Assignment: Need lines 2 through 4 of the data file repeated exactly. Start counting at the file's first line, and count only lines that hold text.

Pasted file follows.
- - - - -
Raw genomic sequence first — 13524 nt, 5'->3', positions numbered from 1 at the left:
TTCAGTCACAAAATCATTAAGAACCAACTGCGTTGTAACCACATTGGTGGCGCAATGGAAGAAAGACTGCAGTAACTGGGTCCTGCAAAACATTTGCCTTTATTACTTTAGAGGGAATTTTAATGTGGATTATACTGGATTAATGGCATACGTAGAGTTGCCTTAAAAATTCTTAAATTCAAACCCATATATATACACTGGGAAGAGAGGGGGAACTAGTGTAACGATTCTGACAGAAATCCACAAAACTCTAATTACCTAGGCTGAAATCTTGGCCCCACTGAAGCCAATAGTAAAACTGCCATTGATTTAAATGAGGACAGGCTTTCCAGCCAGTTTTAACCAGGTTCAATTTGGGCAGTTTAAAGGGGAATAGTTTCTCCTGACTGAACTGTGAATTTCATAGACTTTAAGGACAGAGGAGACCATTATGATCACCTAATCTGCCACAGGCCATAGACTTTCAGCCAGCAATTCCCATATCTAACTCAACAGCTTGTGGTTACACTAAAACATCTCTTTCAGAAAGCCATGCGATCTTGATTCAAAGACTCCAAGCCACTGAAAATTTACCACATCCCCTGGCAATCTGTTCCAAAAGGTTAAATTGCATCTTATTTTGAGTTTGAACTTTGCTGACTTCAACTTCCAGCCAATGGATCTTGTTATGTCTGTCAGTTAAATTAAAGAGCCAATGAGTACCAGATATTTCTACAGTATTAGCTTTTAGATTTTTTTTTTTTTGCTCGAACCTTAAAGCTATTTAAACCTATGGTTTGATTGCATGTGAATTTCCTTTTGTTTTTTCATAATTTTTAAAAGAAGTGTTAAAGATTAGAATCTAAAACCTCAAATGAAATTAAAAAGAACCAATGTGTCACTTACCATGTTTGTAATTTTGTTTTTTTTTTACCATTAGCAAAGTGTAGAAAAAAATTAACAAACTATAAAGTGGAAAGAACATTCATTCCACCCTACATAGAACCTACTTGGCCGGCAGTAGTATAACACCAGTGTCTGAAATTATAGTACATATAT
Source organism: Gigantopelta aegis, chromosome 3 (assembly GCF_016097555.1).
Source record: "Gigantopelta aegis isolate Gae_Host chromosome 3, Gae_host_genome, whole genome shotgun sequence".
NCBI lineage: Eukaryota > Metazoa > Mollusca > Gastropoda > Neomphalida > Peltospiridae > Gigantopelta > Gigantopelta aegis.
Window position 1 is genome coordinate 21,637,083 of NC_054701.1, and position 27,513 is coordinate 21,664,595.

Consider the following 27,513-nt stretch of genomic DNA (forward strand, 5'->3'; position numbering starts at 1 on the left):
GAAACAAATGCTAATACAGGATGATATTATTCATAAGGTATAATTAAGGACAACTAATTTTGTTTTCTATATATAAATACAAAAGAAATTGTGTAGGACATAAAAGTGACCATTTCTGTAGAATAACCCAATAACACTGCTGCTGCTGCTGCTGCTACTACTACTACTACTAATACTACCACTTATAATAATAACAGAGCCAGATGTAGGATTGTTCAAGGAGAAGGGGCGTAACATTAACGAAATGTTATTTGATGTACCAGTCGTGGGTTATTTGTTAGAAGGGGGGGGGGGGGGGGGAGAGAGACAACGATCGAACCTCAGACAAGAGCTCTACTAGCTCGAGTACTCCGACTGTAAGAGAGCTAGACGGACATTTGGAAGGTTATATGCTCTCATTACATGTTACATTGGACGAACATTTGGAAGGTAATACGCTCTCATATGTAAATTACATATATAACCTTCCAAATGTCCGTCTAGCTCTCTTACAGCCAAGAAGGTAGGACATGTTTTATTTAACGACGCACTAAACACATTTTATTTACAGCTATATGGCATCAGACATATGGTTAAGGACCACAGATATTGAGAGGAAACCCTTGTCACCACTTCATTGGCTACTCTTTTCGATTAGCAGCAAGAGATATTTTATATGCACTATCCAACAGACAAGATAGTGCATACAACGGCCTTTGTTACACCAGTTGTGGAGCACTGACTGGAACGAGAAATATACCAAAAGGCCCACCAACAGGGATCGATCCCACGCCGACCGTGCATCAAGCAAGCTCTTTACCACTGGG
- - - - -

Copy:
TTCAGTCACAAAATCATTAAGAACCAACTGCGTTGTAACCACATTGGTGGCGCAATGGAAGAAAGACTGCAGTAACTGGGTCCTGCAAAACATTTGCCTTTATTACTTTAGAGGGAATTTTAATGTGGATTATACTGGATTAATGGCATACGTAGAGTTGCCTTAAAAATTCTTAAATTCAAACCCATATATATACACTGGGAAGAGAGGGGGAACTAGTGTAACGATTCTGACAGAAATCCACAAAACTCTAATTACCTAGGCTGAAATCTTGGCCCCACTGAAGCCAATAGTAAAACTGCCATTGATTTAAATGAGGACAGGCTTTCCAGCCAGTTTTAACCAGGTTCAATTTGGGCAGTTTAAAGGGGAATAGTTTCTCCTGACTGAACTGTGAATTTCATAGACTTTAAGGACAGAGGAGACCATTATGATCACCTAATCTGCCACAGGCCATAGACTTTCAGCCAGCAATTCCCATATCTAACTCAACAGCTTGTGGTTACACTAAAACATCTCTTTCAGAAAGCCATGCGATCTTGATTCAAAGACTCCAAGCCACTGAAAATTTACCACATCCCCTGGCAATCTGTTCCAAAAGGTTAAATTGCATCTTATTTTGAGTTTGAACTTTGCTGACTTCAACTTCCAGCCAATGGATCTTGTTATGTCTGTCAGTTAAATTAAAGAGCCAATGAGTACCAGATATTTCTACAGTATTAGCTTTTAGATTTTTTTTTTTTTGCTCGAACCTTAAAGCTATTTAAACCTATGGTTTGATTGCATGTGAATTTCCTTTTGTTTTTTCATAATTTTTAAAAGAAGTGTTAAAGATTAGAATCTAAAACCTCAAATGAAATTAAAAAGAACCAATGTGTCACTTACCATGTTTGTAATTTTGTTTTTTTTTTACCATTAGCAAAGTGTAGAAAAAAATTAACAAACTATAAAGTGGAAAGAACATTCATTCCACCCTACATAGAACCTACTTGGCCGGCAGTAGTATAACACCAGTGTCTGAAATTATAGTACATATAT
Source organism: Gigantopelta aegis, chromosome 3 (assembly GCF_016097555.1).
Source record: "Gigantopelta aegis isolate Gae_Host chromosome 3, Gae_host_genome, whole genome shotgun sequence".